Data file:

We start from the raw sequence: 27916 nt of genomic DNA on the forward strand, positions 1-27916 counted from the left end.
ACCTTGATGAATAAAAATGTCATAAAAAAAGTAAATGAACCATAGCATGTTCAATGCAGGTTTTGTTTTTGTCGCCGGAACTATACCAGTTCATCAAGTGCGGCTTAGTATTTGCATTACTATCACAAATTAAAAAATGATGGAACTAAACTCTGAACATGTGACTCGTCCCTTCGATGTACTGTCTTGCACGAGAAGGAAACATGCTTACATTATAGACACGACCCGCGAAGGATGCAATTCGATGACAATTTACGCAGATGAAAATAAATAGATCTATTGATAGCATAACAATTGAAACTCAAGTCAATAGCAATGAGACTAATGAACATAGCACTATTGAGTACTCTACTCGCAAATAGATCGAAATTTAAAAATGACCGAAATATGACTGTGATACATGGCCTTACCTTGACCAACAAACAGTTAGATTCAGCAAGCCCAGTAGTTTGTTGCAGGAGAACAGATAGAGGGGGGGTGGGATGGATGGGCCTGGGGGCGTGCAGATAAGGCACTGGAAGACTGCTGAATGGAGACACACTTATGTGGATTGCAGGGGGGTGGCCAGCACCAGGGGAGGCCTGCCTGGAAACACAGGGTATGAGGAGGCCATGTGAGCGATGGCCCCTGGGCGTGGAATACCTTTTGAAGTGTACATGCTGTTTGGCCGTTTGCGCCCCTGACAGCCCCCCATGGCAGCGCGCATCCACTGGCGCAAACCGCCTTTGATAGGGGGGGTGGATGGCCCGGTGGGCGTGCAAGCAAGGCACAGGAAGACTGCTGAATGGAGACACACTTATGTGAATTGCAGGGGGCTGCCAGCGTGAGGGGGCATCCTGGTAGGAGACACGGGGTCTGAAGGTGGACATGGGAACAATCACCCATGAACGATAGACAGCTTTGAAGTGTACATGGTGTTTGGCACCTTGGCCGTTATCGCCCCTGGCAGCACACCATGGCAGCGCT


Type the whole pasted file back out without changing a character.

We start from the raw sequence: 27916 nt of genomic DNA on the forward strand, positions 1-27916 counted from the left end.
ACCTTGATGAATAAAAATGTCATAAAAAAAGTAAATGAACCATAGCATGTTCAATGCAGGTTTTGTTTTTGTCGCCGGAACTATACCAGTTCATCAAGTGCGGCTTAGTATTTGCATTACTATCACAAATTAAAAAATGATGGAACTAAACTCTGAACATGTGACTCGTCCCTTCGATGTACTGTCTTGCACGAGAAGGAAACATGCTTACATTATAGACACGACCCGCGAAGGATGCAATTCGATGACAATTTACGCAGATGAAAATAAATAGATCTATTGATAGCATAACAATTGAAACTCAAGTCAATAGCAATGAGACTAATGAACATAGCACTATTGAGTACTCTACTCGCAAATAGATCGAAATTTAAAAATGACCGAAATATGACTGTGATACATGGCCTTACCTTGACCAACAAACAGTTAGATTCAGCAAGCCCAGTAGTTTGTTGCAGGAGAACAGATAGAGGGGGGGTGGGATGGATGGGCCTGGGGGCGTGCAGATAAGGCACTGGAAGACTGCTGAATGGAGACACACTTATGTGGATTGCAGGGGGGTGGCCAGCACCAGGGGAGGCCTGCCTGGAAACACAGGGTATGAGGAGGCCATGTGAGCGATGGCCCCTGGGCGTGGAATACCTTTTGAAGTGTACATGCTGTTTGGCCGTTTGCGCCCCTGACAGCCCCCCATGGCAGCGCGCATCCACTGGCGCAAACCGCCTTTGATAGGGGGGGTGGATGGCCCGGTGGGCGTGCAAGCAAGGCACAGGAAGACTGCTGAATGGAGACACACTTATGTGAATTGCAGGGGGCTGCCAGCGTGAGGGGGCATCCTGGTAGGAGACACGGGGTCTGAAGGTGGACATGGGAACAATCACCCATGAACGATAGACAGCTTTGAAGTGTACATGGTGTTTGGCACCTTGGCCGTTATCGCCCCTGGCAGCACACCATGGCAGCGCT